Last Updated: Friday - 09/24/2010
Week of April 29, 2002
Why does the church say marriage is a sacrament?
By SR. LOUISE ZDUNICH, NDC
How and why does the Church consider marriage a sacrament?
There is so much one could say about marriage as a sacrament but I will try to emphasize a few aspects. First, we need to look at the meaning of sacraments, in general. As Jesus used the ordinary around him to express the spiritual, so too, sacraments use the ordinary as signs of (as well as to bring) God's grace, God's life, God into our lives.
Their purpose is to make us holy. The sacraments remain a part of us and cannot be undone whether we are faithful or not. For example, we cannot say, "From now on, my Baptism doesn't exist" or "Christ is no longer in the Eucharistic bread."
A glance at the seven sacraments shows how each comes at a significant moment of our lives and gives us God's grace to enable us to carry out our mission as faithful disciples of Christ. We are born into natural life and reborn through Baptism into divine life.
Penance (Reconciliation) and Holy Eucharist are first received when we become conscious of moral right and wrong and therefore in need of God's forgiveness and help.
Confirmation is received in the Western churches at adolescence when the strength and gifts of the Holy Spirit are needed to enable us to live as mature Christians ready to serve God and one another.
Matrimony and Holy Orders give us God's grace so that we can become holy in the vocations God and we have chosen. The Sacrament of the Sick strengthens us when we are sick or dying and even heals us.
Marriage is a special sacrament, for right from the beginning God blesses Adam and Eve's union, hence marriage in general. In the Gospel of John, Jesus' first miracle is not healing the sick nor forgiving sins but changing water into wine at a wedding celebration and so save the couple from embarrassment.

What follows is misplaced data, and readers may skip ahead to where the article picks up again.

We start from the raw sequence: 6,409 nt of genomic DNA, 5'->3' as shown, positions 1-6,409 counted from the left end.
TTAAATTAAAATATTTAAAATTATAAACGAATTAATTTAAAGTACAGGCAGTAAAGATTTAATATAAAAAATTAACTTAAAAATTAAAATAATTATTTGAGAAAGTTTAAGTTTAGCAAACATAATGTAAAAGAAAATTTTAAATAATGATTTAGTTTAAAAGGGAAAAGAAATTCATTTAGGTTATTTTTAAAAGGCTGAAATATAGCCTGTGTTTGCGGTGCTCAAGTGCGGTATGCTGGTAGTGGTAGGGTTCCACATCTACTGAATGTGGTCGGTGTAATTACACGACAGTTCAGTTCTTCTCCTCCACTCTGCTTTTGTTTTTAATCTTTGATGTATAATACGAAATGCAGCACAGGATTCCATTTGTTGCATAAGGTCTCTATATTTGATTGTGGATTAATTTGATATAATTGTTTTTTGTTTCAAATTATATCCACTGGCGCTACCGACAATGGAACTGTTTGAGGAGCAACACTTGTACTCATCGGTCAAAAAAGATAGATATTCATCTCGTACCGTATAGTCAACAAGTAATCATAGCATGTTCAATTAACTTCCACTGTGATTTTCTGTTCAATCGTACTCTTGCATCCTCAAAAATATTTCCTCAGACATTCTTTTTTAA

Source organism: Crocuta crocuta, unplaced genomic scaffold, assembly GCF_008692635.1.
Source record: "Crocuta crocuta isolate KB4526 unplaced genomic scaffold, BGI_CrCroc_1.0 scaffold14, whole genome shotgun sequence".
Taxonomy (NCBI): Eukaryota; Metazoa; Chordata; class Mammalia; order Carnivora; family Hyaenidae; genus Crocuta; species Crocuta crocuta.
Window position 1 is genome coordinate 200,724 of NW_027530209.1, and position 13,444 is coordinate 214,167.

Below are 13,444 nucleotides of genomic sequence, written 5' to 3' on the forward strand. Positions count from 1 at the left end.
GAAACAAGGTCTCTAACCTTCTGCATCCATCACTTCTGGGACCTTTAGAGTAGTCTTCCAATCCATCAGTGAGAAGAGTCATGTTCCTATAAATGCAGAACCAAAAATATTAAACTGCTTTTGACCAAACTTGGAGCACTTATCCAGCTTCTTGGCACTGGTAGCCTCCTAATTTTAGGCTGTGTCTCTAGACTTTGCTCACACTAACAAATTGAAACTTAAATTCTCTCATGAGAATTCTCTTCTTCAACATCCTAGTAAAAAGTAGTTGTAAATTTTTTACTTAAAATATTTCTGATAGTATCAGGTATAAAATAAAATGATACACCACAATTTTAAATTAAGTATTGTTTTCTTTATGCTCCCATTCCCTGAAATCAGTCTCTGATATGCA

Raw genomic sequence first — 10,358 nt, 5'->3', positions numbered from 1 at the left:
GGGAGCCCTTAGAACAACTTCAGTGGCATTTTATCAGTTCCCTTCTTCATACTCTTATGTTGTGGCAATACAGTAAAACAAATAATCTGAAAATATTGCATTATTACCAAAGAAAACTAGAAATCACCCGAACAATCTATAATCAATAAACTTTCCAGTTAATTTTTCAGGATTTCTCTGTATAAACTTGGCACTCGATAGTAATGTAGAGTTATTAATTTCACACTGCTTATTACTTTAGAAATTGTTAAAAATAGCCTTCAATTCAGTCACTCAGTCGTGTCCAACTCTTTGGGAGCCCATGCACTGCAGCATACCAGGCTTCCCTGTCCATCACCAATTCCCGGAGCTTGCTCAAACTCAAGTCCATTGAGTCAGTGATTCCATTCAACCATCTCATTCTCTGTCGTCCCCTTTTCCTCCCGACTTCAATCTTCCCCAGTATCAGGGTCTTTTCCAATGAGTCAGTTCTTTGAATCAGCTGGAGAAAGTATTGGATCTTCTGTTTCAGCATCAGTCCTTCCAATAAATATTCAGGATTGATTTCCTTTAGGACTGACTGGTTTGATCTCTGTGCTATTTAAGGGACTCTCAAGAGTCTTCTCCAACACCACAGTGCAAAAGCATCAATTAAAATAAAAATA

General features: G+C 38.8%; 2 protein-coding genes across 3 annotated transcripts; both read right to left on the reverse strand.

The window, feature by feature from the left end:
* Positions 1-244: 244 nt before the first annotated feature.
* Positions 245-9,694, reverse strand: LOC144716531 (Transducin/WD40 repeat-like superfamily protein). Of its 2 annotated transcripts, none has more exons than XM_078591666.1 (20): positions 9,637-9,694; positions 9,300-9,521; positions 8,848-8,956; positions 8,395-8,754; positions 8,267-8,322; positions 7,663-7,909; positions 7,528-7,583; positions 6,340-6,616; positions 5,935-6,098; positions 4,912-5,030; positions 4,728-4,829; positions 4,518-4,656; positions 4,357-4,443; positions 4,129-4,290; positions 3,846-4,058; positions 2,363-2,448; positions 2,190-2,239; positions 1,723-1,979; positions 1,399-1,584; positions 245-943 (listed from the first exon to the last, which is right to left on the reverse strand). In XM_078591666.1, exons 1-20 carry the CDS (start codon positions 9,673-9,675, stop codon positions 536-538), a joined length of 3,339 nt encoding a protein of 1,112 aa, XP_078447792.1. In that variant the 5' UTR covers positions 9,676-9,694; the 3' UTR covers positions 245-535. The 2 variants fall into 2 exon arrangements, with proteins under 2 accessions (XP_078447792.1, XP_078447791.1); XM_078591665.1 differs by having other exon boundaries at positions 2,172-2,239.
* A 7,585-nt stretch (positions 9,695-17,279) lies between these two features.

Wow! Just think of that! Marriage and its celebration receive God's special attention and blessing, long before any other sacraments, even Baptism, are mentioned. Marriage is also different from the other sacraments in that the couple being married are the ministers of the sacrament. The priest is only the Church's official witness.
In spite of this, marriage had a rather rough start as a sacrament in the Church. At the time of the early Church, movements unfavourable to Christian belief such as gnosticism believed, among other things, that everything material was evil, including marriage.
Early Christian writers defended marriage as being good since it was created by God. Because they did not write complete treatises on marriage, they seem to be influenced by the gnostics and other current philosophies like the Stoics who condemned any form of pleasure. Therefore, we inherited a somewhat ambivalent attitude towards sex in marriage.
Marriage was firmly established as a sacrament, that is a sign and cause of God's grace, in the 13th century by Thomas Aquinas.
The councils listed marriage as a sacrament as early as 1184 at Verona, 1274 at Lyons and at the Council of Florence in 1439. Florence clearly stated that the bond of legitimately contracted marriage is perpetual.
Vatican II emphasized positive aspects on marriage, including marriage as a covenant. Marriage is not simply a contract which can be broken upon the agreement of the two parties. It is a covenant which is a love/trust relationship which cannot be broken.
As God is faithful to the covenant with the Hebrews so too husband and wife must be faithful to the covenant they have undertaken.
Covenant love is not the emotional feelings we often call love. Rather, it is the bond of loyalty, service and obedience to one another.
That is why Paul can say to all Christians but especially to husbands and wives "Be subject to one another out of reverence for Christ."
Marriage, more than anything else, is a witness of the most intimate and self-giving love which most resembles the love that Jesus showed us in his death on the cross.
In this sacrament, Jesus gives his spirit of love to man and woman, making it possible for them to share his glorious life in the Trinity by sharing in his self-giving love.
In marriage, authentic holiness is lived out in the day-to-day life situations.
Within these, the married couple experience a transformation in Christ for no task, however banal, is too insignificant for God's presence to come forth.
All other vocations need the witnessing and modelling of married love to help then understand their baptismal call to love and service.